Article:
Innovations commonplace for veteran Innisfail grower

This article was originally published in the Innisfail Advocate on 2 March 2019


With more than 60 years’ experience, Innisfail cane grower Denis Gattera has seen the sugarcane industry embrace new technology, machinery and practices.

With more than 60 years’ experience, Innisfail cane grower Denis Gattera has seen the sugarcane industry embrace new technology, machinery and practices.

If you spend any time with Innisfail sugarcane growers, you’ll learn a thing or two.

You’ll quickly realise how much the industry has changed in a lifetime and how willing they are to share their stories.

Innisfail grower Denis Gattera is no exception.

With a wealth of knowledge, he is always up for a yard about some of the changes he’s seen in 60 years working on cane farms.

“I used to help milk the cows every morning before school,” he says. “When I got a bit older, I helped out on my parents’ sugarcane farm.”

“Tractors weren’t around when I first started out and back then we had two Clydesdales that would help us plant the cane.”

“We had no machinery and had to do everything else by hand.”

Mr Gattera bought his first 32ha sugarcane farm in 1979 and now has an additional 80ha on the banks of the Johnstone River that he works with his son, Graeme.

Walking around the property, he points out the many changes he has made over the years to help improve the quality of water leaving his farm.

He was an early adopter of green cane trash blanketing, which when combined with drainage channels, grassed headlands and an intricate system of sub-surface drainage pipes, filters any run-off before it enters local waterways.

“There’s very little soil movement now because of the trash blanket,” he said. “Even with high rainfall, any run-off still has to go through the drainage system or grassed headland before entering the waterways.”

In another effort to improve his productivity and protect the environment, Mr Gattera rotates fallow crops and mill mud through 5ha of his property.

“This year I’ve only used half the amount of fertiliser that I normally do because of the fallow and mill mud,” he said. “It costs a bit more upfront, but it pays off because I save through applying less fertiliser and it benefits the environment as well.”

He prides himself on staying ahead of the curve, quickly jumping on board with new initiatives.

He has been placing his fertiliser below the soil surface using a stool-splitter for more than 10 years, a practice that’s continuing to increase in popularity in the district.

The grassed headland and vegetation along the banks of the creek running through Denis’ property.

The grassed headland and vegetation along the banks of the creek running through Denis’ property.

In 2016, he was one of the first in the area to become accredited in Smartcane BMP, the sugarcane industry’s best management practice program.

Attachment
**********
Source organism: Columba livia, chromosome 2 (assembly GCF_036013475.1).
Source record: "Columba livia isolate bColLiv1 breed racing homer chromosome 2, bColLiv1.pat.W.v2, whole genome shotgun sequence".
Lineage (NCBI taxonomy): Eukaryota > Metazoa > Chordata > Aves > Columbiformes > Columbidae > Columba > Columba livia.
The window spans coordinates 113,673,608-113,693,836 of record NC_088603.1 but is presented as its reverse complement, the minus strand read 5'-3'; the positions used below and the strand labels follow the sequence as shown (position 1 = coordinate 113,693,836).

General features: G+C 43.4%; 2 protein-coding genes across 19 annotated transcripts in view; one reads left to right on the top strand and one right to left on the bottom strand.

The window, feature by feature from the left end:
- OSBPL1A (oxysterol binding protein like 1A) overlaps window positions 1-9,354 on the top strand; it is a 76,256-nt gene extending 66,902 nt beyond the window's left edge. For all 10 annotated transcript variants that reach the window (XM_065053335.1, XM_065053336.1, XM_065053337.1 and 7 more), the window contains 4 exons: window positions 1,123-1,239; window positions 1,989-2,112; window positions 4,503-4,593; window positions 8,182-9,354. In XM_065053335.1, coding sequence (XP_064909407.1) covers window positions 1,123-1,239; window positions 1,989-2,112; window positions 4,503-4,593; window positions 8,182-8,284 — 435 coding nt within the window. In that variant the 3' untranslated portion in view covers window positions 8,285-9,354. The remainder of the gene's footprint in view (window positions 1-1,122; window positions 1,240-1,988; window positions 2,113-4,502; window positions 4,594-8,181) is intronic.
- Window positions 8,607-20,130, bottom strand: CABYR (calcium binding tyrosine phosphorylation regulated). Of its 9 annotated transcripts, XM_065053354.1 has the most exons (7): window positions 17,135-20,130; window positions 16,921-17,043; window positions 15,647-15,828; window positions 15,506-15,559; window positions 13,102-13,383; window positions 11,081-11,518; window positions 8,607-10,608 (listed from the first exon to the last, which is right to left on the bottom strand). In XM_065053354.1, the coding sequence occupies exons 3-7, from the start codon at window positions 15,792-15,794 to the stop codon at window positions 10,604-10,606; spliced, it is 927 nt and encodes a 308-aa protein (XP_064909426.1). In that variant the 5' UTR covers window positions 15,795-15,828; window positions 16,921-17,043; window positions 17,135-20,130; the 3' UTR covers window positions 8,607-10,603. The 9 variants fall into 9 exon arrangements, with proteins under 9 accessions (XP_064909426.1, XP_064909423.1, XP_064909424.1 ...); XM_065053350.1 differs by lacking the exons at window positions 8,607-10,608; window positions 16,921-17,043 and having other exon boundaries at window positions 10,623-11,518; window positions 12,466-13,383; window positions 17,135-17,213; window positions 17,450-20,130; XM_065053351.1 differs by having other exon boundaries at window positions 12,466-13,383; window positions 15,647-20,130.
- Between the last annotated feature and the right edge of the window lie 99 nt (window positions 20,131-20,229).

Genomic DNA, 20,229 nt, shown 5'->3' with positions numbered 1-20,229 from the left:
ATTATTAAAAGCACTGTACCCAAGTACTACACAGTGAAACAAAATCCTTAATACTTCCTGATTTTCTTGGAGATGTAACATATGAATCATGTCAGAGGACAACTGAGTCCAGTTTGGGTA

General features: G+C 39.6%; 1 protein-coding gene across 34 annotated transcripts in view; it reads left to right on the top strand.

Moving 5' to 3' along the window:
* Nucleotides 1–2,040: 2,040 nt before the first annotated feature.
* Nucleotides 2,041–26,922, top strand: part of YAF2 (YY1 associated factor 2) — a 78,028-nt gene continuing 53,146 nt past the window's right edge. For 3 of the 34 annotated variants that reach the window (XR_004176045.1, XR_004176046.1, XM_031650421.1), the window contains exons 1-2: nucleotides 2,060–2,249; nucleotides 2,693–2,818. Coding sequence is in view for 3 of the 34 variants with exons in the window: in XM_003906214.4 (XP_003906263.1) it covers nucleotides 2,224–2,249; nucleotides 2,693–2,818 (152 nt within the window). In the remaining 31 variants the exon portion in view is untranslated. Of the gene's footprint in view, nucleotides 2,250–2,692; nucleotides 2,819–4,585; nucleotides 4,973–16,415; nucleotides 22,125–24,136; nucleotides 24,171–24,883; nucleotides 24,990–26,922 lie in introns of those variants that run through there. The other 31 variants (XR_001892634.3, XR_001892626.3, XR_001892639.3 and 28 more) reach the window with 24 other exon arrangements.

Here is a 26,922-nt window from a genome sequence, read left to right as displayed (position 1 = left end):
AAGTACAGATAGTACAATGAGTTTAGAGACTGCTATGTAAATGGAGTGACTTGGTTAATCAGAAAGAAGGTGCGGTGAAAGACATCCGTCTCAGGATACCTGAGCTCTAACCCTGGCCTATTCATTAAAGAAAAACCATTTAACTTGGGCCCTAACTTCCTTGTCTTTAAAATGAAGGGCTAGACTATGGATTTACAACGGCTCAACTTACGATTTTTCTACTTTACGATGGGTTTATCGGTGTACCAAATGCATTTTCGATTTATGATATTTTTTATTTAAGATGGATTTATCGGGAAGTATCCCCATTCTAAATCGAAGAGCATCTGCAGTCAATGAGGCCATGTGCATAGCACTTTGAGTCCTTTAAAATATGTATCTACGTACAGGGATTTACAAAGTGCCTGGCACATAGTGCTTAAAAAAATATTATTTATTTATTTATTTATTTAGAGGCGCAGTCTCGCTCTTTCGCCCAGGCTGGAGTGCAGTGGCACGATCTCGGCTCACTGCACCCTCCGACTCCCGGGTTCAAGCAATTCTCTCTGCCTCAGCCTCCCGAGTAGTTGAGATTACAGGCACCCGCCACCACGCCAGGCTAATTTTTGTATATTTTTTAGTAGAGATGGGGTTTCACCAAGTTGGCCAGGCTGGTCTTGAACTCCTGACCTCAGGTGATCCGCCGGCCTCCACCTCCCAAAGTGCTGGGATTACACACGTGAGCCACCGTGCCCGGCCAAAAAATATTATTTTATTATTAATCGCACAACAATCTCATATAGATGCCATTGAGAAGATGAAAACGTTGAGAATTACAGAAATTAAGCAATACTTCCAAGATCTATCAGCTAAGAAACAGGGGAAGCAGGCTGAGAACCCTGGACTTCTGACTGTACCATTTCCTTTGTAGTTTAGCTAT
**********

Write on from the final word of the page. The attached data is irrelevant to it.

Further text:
The program involves growers working with a local facilitator to demonstrate their use of farming practices that benefit both the environment and their productivity.

In the Innisfail region, it’s not just Mr Gattera doing his bit to protect the environment and in just two years, Smartcane BMP accreditations have increased by more than 400 per cent.

“It’s important that you’re doing the right thing and I think everyone’s realised that we’ve got to do BMP now,” Mr Gattera said. “Facilitators like Deb Telford have been great for getting people on-bard with the program and helping them work through their record keeping.”

“She’s always willing to go the extra mile and help you out to make sure you understand the process,” he said. “I’ve really enjoyed working with her.”

While the record keeping component of Smartcane BMP can be an initial challenge, Mr Gattera said he was surprised at how little he had to change when going through the process.

“I had no problem at all getting accredited,” Mr Gattera said. “I keep all my records anyway and didn’t have to change anything when Deb came to see me.”

“Every time I spray, all I have to do is put in the date, time, weather, chemical and mix - easy as pie.”

He said keeping records has also helped him to better monitor his inputs and farming practices.

“If you don’t keep records you can’t properly keep track of what you’re doing,” he said.

Looking towards the future, he has no plans of slowing down anytime soon.

“I’ve always been into conservation since I was young and believe it’s important to continue to change our practices to improve our productivity and protect the environment,” he said.

“I’d be out of business if we grew cane like they did when I first started out,” he says. “These days you don’t have to look very hard to see how much the industry has progressed and catch a glimpse of where it’s all headed.”